Klarinet Archive - Posting 000776.txt from 1996/04
From: Jacqueline Eastwood <eastwooj@-----.EDU>
Subj: Re: Denner D Clarinet
Date: Fri, 26 Apr 1996 12:43:25 -0400
I believe the difference between a two-keyed clarinet and a chalumeau can
be best explained by a chapter of Jack Brymer's book on the historical
development of the instrument. Basically, Johann Denner began
experimenting and produced "improved chalumeaux" round abouts of 1790.
These evolved into clarinets by 1800 by which time he had added a speaker
key (and the a key on the front) to
extend the compass by allowing the instrument to overblow. Note that it
should not be called an octave key, since it produces a twelfth above the
fundamental. The first clarinets had a theoretical (not dreadfully
practical!) range from f to d3.
The only reason this is so fresh in my mind is that I have been rekeying
my dissertation and I typed this section last weekend!
University of Arizona/Arizona Opera Orchestra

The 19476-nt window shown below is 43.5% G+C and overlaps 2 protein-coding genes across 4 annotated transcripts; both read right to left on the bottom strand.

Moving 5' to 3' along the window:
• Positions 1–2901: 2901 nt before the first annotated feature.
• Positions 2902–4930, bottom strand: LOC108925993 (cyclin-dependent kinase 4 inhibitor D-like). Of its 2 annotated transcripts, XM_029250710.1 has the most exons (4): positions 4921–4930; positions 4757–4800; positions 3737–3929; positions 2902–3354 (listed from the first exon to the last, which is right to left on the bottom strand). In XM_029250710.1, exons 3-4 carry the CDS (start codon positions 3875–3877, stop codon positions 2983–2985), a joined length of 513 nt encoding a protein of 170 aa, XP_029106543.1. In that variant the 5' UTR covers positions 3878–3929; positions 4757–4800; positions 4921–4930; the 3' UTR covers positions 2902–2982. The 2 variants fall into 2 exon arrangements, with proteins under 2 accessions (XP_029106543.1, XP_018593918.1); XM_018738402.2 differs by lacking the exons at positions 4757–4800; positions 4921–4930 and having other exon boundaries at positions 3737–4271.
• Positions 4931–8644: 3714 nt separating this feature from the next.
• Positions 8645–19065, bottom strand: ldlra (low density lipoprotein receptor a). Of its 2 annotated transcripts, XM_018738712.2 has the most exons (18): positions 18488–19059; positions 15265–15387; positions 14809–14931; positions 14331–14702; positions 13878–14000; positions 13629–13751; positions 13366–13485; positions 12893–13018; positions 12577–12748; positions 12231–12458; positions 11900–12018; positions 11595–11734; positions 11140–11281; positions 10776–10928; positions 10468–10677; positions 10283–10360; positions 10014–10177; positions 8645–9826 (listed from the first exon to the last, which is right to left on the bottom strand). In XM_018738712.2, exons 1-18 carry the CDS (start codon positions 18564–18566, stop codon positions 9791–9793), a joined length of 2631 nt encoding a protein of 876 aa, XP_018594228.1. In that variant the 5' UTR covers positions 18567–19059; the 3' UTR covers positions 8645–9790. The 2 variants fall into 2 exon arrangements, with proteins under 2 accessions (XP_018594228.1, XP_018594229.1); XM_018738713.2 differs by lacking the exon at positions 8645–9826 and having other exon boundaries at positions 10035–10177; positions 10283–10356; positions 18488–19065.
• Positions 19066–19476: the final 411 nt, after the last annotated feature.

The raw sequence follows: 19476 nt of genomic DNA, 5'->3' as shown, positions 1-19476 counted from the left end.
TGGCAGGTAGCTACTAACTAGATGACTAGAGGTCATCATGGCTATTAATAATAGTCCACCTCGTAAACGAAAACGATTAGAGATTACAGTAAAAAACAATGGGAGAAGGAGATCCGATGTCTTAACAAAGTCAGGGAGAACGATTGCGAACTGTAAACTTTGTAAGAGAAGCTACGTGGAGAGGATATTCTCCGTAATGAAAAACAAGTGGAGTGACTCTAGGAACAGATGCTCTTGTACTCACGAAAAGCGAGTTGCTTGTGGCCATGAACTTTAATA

On Fri, 26 Apr 1996,
Dave Yee wrote:
> This is a response to James Instone's query about music for the D clarinet.
> In addition to the 6 concerti by Johann Melchior Molter mentioned by
> Jacqueline Eastwood, Ed Lowry, and Richard Faria, there is an overture or
> suite in D (HWV 424) by George Frideric Handel for 2 clarinets in D and a
> French horn (corno da caccia) in D. Mercury Music Corporation published a
> performance score in 1950, and Schott & Sons published another one in 1952.
> An "Urtext" appears in the Hallische Handel-Ausgabe, Series IV, Volume 15.
> All these scores are in concert pitch, but the introduction in the HHA
> explains that the piece was "probably" meant for D clarinets.
> Speaking of early music for the clarinet, I note that an apparently
> inordinate number of Carl Philipp Emanuel Bach's works that call for
> clarinets are in the key of D. I wonder whether he had D clarinets in mind.
> If I may ask a tangential question, can anyone explain to me the difference
> between a two-keyed clarinet and a chalumeau?
> Dave Yee